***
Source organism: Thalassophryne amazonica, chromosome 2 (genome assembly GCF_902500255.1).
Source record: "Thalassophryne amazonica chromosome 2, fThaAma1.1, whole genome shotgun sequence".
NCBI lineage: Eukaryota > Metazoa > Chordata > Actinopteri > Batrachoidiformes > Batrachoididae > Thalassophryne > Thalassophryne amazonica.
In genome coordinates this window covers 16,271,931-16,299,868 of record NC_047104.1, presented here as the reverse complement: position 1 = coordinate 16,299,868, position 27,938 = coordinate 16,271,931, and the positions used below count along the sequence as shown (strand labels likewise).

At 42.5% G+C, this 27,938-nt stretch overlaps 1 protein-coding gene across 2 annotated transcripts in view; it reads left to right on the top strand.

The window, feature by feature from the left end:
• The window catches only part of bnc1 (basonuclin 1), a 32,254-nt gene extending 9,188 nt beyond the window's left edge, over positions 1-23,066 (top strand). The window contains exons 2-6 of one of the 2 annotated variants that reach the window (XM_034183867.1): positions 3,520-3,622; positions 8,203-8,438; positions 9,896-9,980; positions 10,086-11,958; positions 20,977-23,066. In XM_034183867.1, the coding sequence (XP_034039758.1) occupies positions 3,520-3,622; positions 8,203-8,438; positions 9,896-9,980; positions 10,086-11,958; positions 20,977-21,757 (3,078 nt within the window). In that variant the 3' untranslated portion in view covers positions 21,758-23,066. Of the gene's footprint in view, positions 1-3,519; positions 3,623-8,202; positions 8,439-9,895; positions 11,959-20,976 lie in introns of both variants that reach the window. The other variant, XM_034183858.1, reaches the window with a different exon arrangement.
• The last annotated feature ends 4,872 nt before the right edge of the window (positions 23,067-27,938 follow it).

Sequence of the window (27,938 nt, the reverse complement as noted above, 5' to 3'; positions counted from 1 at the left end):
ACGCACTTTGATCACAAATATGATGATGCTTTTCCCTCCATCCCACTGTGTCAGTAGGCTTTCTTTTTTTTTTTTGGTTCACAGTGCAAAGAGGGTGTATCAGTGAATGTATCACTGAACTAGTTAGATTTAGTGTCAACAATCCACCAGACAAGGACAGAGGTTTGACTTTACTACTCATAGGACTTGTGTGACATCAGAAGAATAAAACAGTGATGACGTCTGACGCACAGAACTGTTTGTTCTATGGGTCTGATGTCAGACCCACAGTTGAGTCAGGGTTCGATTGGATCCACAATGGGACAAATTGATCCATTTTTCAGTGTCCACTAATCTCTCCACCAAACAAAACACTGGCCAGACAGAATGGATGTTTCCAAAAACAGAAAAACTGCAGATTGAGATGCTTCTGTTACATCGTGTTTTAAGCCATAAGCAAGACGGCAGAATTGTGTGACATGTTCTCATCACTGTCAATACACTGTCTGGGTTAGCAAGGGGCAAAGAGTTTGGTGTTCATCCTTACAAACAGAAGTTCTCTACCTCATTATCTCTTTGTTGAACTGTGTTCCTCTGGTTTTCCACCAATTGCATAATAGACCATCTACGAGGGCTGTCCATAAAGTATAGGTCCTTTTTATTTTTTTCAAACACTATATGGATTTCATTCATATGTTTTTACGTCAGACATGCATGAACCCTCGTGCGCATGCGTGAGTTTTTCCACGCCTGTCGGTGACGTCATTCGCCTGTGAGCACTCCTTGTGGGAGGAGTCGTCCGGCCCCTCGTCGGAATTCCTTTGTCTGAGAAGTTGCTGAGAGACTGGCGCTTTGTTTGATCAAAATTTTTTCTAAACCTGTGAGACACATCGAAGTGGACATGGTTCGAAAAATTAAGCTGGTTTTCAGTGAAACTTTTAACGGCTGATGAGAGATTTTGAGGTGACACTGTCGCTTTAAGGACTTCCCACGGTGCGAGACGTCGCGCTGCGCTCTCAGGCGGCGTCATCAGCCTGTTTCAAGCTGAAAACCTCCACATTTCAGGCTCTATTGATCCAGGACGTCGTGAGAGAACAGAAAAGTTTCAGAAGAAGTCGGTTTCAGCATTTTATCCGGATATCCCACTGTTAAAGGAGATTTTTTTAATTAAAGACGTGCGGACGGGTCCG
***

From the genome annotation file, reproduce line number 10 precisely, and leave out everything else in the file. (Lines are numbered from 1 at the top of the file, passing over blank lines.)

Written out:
ACGCACTTTGATCACAAATATGATGATGCTTTTCCCTCCATCCCACTGTGTCAGTAGGCTTTCTTTTTTTTTTTTGGTTCACAGTGCAAAGAGGGTGTATCAGTGAATGTATCACTGAACTAGTTAGATTTAGTGTCAACAATCCACCAGACAAGGACAGAGGTTTGACTTTACTACTCATAGGACTTGTGTGACATCAGAAGAATAAAACAGTGATGACGTCTGACGCACAGAACTGTTTGTTCTATGGGTCTGATGTCAGACCCACAGTTGAGTCAGGGTTCGATTGGATCCACAATGGGACAAATTGATCCATTTTTCAGTGTCCACTAATCTCTCCACCAAACAAAACACTGGCCAGACAGAATGGATGTTTCCAAAAACAGAAAAACTGCAGATTGAGATGCTTCTGTTACATCGTGTTTTAAGCCATAAGCAAGACGGCAGAATTGTGTGACATGTTCTCATCACTGTCAATACACTGTCTGGGTTAGCAAGGGGCAAAGAGTTTGGTGTTCATCCTTACAAACAGAAGTTCTCTACCTCATTATCTCTTTGTTGAACTGTGTTCCTCTGGTTTTCCACCAATTGCATAATAGACCATCTACGAGGGCTGTCCATAAAGTATAGGTCCTTTTTATTTTTTTCAAACACTATATGGATTTCATTCATATGTTTTTACGTCAGACATGCATGAACCCTCGTGCGCATGCGTGAGTTTTTCCACGCCTGTCGGTGACGTCATTCGCCTGTGAGCACTCCTTGTGGGAGGAGTCGTCCGGCCCCTCGTCGGAATTCCTTTGTCTGAGAAGTTGCTGAGAGACTGGCGCTTTGTTTGATCAAAATTTTTTCTAAACCTGTGAGACACATCGAAGTGGACATGGTTCGAAAAATTAAGCTGGTTTTCAGTGAAACTTTTAACGGCTGATGAGAGATTTTGAGGTGACACTGTCGCTTTAAGGACTTCCCACGGTGCGAGACGTCGCGCTGCGCTCTCAGGCGGCGTCATCAGCCTGTTTCAAGCTGAAAACCTCCACATTTCAGGCTCTATTGATCCAGGACGTCGTGAGAGAACAGAAAAGTTTCAGAAGAAGTCGGTTTCAGCATTTTATCCGGATATCCCACTGTTAAAGGAGATTTTTTTAATTAAAGACGTGCGGACGGGTCCG